Stinging nettles have a lovely aromatic flavour and distinctive fragrance, so they're great for making vibrant green tagliatelle, dressed here with sage.






Skill level

Average: 2.9 (4 votes)


  • 200 g (7 oz) stinging nettles (see Note)
  • 400 g (14 oz) 00 flour or plain (all-purpose) flour
  • 3 large eggs
  • superfine semolina (semola rimacinata), for dusting
  • 180 g (6½ oz) unsalted butter, diced
  • 24 sage leaves
  • finely grated zest of 1 lemon
  • sea salt and freshly ground black pepper
  • grated parmesan, to serve

Cook's notes

Oven temperatures are for conventional; if using fan-forced (convection), reduce the temperature by 20˚C. | We use Australian tablespoons and cups: 1 teaspoon equals 5 ml; 1 tablespoon equals 20 ml; 1 cup equals 250 ml. | All herbs are fresh (unless specified) and cups are lightly packed. | All vegetables are medium size and peeled, unless specified. | All eggs are 55-60 g, unless specified.


Resting time: 30 minutes

  1. Wearing gloves, pick the leaves and smaller stems from the nettles, discarding any thicker stems and damaged leaves. Wash in plenty of cold water and pat dry. You should have about 150 g (5½ oz) left. Plunge the nettles into a saucepan of boiling water, then drain the leaves in a colander. Rinse them in cold water and leave to cool, then wring them out with your hands (no gloves needed) and chop finely.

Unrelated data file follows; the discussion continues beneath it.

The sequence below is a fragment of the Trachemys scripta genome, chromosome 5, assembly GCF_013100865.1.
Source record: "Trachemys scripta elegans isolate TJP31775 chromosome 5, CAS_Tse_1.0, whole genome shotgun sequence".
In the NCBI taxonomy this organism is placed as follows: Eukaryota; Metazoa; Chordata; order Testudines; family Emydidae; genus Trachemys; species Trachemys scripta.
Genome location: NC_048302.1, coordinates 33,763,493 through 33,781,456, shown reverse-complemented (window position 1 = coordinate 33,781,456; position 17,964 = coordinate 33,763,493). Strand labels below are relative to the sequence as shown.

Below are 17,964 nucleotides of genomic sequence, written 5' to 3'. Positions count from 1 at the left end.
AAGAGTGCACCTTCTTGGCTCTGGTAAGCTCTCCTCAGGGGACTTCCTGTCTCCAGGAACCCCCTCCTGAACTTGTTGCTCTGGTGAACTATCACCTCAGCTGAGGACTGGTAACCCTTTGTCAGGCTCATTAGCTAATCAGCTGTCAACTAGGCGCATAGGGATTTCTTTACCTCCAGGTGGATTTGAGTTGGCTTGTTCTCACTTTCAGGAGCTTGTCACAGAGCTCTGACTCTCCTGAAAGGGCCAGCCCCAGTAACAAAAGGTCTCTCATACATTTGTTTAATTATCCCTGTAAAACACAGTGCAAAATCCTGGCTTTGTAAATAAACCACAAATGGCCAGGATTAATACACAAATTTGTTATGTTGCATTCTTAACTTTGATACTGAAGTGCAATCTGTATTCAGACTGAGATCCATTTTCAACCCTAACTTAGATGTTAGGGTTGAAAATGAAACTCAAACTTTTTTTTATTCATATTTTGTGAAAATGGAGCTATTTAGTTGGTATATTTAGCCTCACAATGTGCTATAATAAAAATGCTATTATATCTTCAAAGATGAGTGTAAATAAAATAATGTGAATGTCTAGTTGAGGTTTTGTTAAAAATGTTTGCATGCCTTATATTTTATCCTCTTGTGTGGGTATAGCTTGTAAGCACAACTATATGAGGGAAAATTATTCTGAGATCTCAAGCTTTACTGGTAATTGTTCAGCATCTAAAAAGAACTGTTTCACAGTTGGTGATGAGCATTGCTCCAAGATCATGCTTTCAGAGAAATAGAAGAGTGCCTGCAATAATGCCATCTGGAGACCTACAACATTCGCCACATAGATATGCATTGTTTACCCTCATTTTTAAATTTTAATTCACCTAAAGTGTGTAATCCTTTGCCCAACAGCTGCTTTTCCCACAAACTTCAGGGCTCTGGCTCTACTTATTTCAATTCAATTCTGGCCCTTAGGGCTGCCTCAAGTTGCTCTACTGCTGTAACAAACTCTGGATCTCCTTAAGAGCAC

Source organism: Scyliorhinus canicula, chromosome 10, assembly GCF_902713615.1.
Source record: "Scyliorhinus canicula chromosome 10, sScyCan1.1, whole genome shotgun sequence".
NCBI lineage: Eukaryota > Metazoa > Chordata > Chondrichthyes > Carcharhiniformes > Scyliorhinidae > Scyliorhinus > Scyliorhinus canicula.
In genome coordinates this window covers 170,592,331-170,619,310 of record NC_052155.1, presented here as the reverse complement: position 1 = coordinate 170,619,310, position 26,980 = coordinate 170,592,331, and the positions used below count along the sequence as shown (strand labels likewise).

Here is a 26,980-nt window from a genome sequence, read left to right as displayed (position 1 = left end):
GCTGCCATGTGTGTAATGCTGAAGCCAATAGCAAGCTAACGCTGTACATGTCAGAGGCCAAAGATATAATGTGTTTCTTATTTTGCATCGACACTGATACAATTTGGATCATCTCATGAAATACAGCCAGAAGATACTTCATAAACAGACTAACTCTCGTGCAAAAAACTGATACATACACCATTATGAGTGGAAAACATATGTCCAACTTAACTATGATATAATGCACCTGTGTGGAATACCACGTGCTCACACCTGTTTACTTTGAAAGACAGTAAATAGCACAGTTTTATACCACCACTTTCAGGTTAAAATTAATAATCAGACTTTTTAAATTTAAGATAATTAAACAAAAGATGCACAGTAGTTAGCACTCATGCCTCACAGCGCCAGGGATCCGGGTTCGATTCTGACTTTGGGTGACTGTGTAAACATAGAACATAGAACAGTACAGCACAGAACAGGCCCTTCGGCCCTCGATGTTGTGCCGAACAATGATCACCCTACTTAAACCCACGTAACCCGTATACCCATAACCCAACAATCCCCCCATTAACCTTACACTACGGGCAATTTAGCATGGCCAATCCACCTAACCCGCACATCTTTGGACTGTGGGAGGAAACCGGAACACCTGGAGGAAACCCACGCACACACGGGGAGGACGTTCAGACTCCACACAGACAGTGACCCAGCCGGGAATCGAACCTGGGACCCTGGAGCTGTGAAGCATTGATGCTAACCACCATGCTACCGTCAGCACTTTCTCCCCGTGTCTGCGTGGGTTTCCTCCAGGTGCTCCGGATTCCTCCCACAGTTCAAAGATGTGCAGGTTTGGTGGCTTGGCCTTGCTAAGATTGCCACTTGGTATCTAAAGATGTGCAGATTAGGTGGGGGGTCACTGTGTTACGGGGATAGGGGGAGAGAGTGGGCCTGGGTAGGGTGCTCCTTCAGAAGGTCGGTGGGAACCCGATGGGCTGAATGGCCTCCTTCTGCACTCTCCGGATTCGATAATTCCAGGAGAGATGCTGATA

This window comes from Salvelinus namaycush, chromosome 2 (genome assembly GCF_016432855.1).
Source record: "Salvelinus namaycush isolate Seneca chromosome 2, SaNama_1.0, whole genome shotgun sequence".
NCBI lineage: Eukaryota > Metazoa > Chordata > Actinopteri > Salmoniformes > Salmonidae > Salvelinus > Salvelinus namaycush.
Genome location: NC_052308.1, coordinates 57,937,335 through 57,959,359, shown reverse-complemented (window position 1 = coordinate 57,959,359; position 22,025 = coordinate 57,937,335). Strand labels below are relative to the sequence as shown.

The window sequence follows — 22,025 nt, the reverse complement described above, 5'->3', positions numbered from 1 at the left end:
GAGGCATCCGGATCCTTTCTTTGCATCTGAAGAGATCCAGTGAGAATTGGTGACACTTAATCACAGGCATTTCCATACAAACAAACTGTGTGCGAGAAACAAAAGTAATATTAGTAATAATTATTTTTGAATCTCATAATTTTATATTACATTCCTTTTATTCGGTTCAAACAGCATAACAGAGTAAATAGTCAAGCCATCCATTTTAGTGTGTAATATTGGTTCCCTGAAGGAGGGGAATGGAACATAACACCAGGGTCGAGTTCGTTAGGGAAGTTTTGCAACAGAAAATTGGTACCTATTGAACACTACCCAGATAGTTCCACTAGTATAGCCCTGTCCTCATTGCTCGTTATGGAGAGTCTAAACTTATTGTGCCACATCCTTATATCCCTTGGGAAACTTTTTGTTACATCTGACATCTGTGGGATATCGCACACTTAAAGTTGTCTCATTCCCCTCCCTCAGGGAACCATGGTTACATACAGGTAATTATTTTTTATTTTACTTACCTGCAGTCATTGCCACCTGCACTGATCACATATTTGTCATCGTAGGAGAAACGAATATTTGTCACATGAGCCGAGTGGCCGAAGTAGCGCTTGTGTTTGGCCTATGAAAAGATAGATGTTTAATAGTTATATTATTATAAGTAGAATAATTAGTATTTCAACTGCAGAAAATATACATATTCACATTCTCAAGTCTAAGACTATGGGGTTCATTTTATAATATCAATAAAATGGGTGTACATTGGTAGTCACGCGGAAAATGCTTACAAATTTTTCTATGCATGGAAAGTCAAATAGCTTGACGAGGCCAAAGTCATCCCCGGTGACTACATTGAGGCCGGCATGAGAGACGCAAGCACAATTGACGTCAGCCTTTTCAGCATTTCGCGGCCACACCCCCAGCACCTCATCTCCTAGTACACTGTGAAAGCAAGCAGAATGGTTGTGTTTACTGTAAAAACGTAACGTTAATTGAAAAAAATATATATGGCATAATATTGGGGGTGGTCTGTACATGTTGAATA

2. To make the pasta, place a mound of flour on your work surface and make a well in the centre. Crack the eggs into the well and start whisking the eggs gently with the tines of a fork, incorporating a bit of flour at a time. Drop in the finely chopped nettles as you combine the flour and eggs. Keep whisking with the fork, making an ever-widening circle as you incorporate more flour and the nettles. The mixture will eventually become too thick for you to use the fork, so start using your fingertips, working the wet ingredients into the dry ingredients until you have used up most of the dry ingredients and a ball of dough forms. You may need to add a bit of water or flour to get the right consistency. Kneed for about 5 minutes until it is smooth and elastic. Cover with an upturned bowl and allow to rest for at least 30 minutes, then roll out and shape as desired.
  3. Make the tagliatelle by running the pasta through your pasta machine until it is the desired thickness (I took mine to the third-last setting of my machine), using superfine semolina for dusting. Cut the dough using the tagliatelle attachment, then dust with more semolina and cover with a tea towel until you are ready to cook.
  4. Cook the pasta in a large saucepan of salted boiling water for a few minutes until al dente.
  5. While the pasta is cooking, melt the butter in a large frying pan over medium heat. Add the sage leaves and cook for a couple of minutes, just until they become fragrant.
  6. Drain the pasta and place on a serving dish. Pour on the sage butter and sprinkle over the lemon zest, salt, pepper and plenty of grated parmesan.



• Stinging nettles can be purchased from health-food shops and online. If handling the raw plant, be sure to wear gloves. Once cooked, their stinging effect is removed and they are safe to touch.



Recipe and images from Adriatico by Paola Bacchia, Smith Street Books, RRP $55.00